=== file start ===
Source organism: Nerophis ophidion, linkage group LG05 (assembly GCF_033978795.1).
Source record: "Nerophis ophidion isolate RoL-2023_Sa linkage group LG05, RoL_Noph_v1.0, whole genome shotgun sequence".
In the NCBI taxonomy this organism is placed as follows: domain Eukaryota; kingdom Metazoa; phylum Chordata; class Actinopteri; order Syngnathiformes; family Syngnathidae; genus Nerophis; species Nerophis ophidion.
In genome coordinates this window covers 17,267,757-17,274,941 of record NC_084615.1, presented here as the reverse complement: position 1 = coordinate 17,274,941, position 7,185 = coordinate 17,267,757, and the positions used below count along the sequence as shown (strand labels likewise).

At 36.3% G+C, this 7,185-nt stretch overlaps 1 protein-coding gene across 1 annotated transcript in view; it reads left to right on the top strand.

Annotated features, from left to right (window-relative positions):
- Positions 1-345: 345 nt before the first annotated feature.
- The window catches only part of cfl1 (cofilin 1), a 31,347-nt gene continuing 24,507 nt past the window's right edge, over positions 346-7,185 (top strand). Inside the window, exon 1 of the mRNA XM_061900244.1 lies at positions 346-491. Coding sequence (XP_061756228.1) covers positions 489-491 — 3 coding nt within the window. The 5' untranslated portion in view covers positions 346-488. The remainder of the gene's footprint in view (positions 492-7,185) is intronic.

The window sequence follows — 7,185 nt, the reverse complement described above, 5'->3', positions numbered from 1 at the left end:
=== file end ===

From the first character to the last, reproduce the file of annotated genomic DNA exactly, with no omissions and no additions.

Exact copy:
Source organism: Nerophis ophidion, linkage group LG05 (assembly GCF_033978795.1).
Source record: "Nerophis ophidion isolate RoL-2023_Sa linkage group LG05, RoL_Noph_v1.0, whole genome shotgun sequence".
In the NCBI taxonomy this organism is placed as follows: domain Eukaryota; kingdom Metazoa; phylum Chordata; class Actinopteri; order Syngnathiformes; family Syngnathidae; genus Nerophis; species Nerophis ophidion.
In genome coordinates this window covers 17,267,757-17,274,941 of record NC_084615.1, presented here as the reverse complement: position 1 = coordinate 17,274,941, position 7,185 = coordinate 17,267,757, and the positions used below count along the sequence as shown (strand labels likewise).

At 36.3% G+C, this 7,185-nt stretch overlaps 1 protein-coding gene across 1 annotated transcript in view; it reads left to right on the top strand.

Annotated features, from left to right (window-relative positions):
- Positions 1-345: 345 nt before the first annotated feature.
- The window catches only part of cfl1 (cofilin 1), a 31,347-nt gene continuing 24,507 nt past the window's right edge, over positions 346-7,185 (top strand). Inside the window, exon 1 of the mRNA XM_061900244.1 lies at positions 346-491. Coding sequence (XP_061756228.1) covers positions 489-491 — 3 coding nt within the window. The 5' untranslated portion in view covers positions 346-488. The remainder of the gene's footprint in view (positions 492-7,185) is intronic.

The window sequence follows — 7,185 nt, the reverse complement described above, 5'->3', positions numbered from 1 at the left end: